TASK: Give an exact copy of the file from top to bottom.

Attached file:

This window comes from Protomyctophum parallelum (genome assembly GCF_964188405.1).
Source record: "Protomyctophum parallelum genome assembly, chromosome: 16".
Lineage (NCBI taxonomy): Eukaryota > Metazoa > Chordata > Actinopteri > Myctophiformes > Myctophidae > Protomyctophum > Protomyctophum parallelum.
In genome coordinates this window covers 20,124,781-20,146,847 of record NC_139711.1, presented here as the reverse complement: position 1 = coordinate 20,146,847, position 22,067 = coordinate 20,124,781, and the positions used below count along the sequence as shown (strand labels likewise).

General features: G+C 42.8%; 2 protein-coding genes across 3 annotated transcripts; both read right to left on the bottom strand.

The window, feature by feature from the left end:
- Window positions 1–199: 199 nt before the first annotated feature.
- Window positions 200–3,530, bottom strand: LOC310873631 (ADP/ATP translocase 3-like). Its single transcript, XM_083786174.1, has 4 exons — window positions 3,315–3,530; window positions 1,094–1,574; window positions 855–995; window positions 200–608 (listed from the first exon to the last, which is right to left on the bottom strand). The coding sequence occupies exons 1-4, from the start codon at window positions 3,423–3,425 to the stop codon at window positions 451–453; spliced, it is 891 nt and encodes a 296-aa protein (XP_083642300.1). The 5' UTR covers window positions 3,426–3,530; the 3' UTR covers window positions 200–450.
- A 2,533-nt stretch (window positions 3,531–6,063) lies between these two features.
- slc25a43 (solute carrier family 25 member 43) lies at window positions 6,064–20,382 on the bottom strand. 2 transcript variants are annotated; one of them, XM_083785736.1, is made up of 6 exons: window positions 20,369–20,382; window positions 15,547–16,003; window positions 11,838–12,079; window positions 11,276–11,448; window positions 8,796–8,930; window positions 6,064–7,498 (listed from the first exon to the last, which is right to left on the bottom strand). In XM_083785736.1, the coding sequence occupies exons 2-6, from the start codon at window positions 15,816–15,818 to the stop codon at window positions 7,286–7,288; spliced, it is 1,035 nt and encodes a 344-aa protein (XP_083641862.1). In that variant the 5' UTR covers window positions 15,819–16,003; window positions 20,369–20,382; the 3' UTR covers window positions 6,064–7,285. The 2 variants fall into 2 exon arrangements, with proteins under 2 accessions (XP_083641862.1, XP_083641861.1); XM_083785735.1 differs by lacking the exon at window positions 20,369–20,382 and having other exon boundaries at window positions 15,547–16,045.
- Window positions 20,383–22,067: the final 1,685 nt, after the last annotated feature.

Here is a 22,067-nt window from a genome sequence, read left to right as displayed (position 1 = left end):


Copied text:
This window comes from Protomyctophum parallelum (genome assembly GCF_964188405.1).
Source record: "Protomyctophum parallelum genome assembly, chromosome: 16".
Lineage (NCBI taxonomy): Eukaryota > Metazoa > Chordata > Actinopteri > Myctophiformes > Myctophidae > Protomyctophum > Protomyctophum parallelum.
In genome coordinates this window covers 20,124,781-20,146,847 of record NC_139711.1, presented here as the reverse complement: position 1 = coordinate 20,146,847, position 22,067 = coordinate 20,124,781, and the positions used below count along the sequence as shown (strand labels likewise).

General features: G+C 42.8%; 2 protein-coding genes across 3 annotated transcripts; both read right to left on the bottom strand.

The window, feature by feature from the left end:
- Window positions 1–199: 199 nt before the first annotated feature.
- Window positions 200–3,530, bottom strand: LOC310873631 (ADP/ATP translocase 3-like). Its single transcript, XM_083786174.1, has 4 exons — window positions 3,315–3,530; window positions 1,094–1,574; window positions 855–995; window positions 200–608 (listed from the first exon to the last, which is right to left on the bottom strand). The coding sequence occupies exons 1-4, from the start codon at window positions 3,423–3,425 to the stop codon at window positions 451–453; spliced, it is 891 nt and encodes a 296-aa protein (XP_083642300.1). The 5' UTR covers window positions 3,426–3,530; the 3' UTR covers window positions 200–450.
- A 2,533-nt stretch (window positions 3,531–6,063) lies between these two features.
- slc25a43 (solute carrier family 25 member 43) lies at window positions 6,064–20,382 on the bottom strand. 2 transcript variants are annotated; one of them, XM_083785736.1, is made up of 6 exons: window positions 20,369–20,382; window positions 15,547–16,003; window positions 11,838–12,079; window positions 11,276–11,448; window positions 8,796–8,930; window positions 6,064–7,498 (listed from the first exon to the last, which is right to left on the bottom strand). In XM_083785736.1, the coding sequence occupies exons 2-6, from the start codon at window positions 15,816–15,818 to the stop codon at window positions 7,286–7,288; spliced, it is 1,035 nt and encodes a 344-aa protein (XP_083641862.1). In that variant the 5' UTR covers window positions 15,819–16,003; window positions 20,369–20,382; the 3' UTR covers window positions 6,064–7,285. The 2 variants fall into 2 exon arrangements, with proteins under 2 accessions (XP_083641862.1, XP_083641861.1); XM_083785735.1 differs by lacking the exon at window positions 20,369–20,382 and having other exon boundaries at window positions 15,547–16,045.
- Window positions 20,383–22,067: the final 1,685 nt, after the last annotated feature.

Here is a 22,067-nt window from a genome sequence, read left to right as displayed (position 1 = left end):